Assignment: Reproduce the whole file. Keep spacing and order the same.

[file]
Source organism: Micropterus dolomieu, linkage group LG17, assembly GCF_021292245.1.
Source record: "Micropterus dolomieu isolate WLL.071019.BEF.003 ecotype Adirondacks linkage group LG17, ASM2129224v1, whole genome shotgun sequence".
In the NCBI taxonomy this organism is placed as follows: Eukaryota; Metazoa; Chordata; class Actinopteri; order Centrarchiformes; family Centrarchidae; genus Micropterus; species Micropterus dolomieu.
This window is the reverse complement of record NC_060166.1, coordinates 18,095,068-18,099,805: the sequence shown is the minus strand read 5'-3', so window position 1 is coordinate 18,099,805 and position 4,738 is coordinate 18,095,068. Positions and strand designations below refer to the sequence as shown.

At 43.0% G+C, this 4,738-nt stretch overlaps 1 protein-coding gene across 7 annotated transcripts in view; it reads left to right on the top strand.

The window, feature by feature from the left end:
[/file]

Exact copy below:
Source organism: Micropterus dolomieu, linkage group LG17, assembly GCF_021292245.1.
Source record: "Micropterus dolomieu isolate WLL.071019.BEF.003 ecotype Adirondacks linkage group LG17, ASM2129224v1, whole genome shotgun sequence".
In the NCBI taxonomy this organism is placed as follows: Eukaryota; Metazoa; Chordata; class Actinopteri; order Centrarchiformes; family Centrarchidae; genus Micropterus; species Micropterus dolomieu.
This window is the reverse complement of record NC_060166.1, coordinates 18,095,068-18,099,805: the sequence shown is the minus strand read 5'-3', so window position 1 is coordinate 18,099,805 and position 4,738 is coordinate 18,095,068. Positions and strand designations below refer to the sequence as shown.

At 43.0% G+C, this 4,738-nt stretch overlaps 1 protein-coding gene across 7 annotated transcripts in view; it reads left to right on the top strand.

The window, feature by feature from the left end: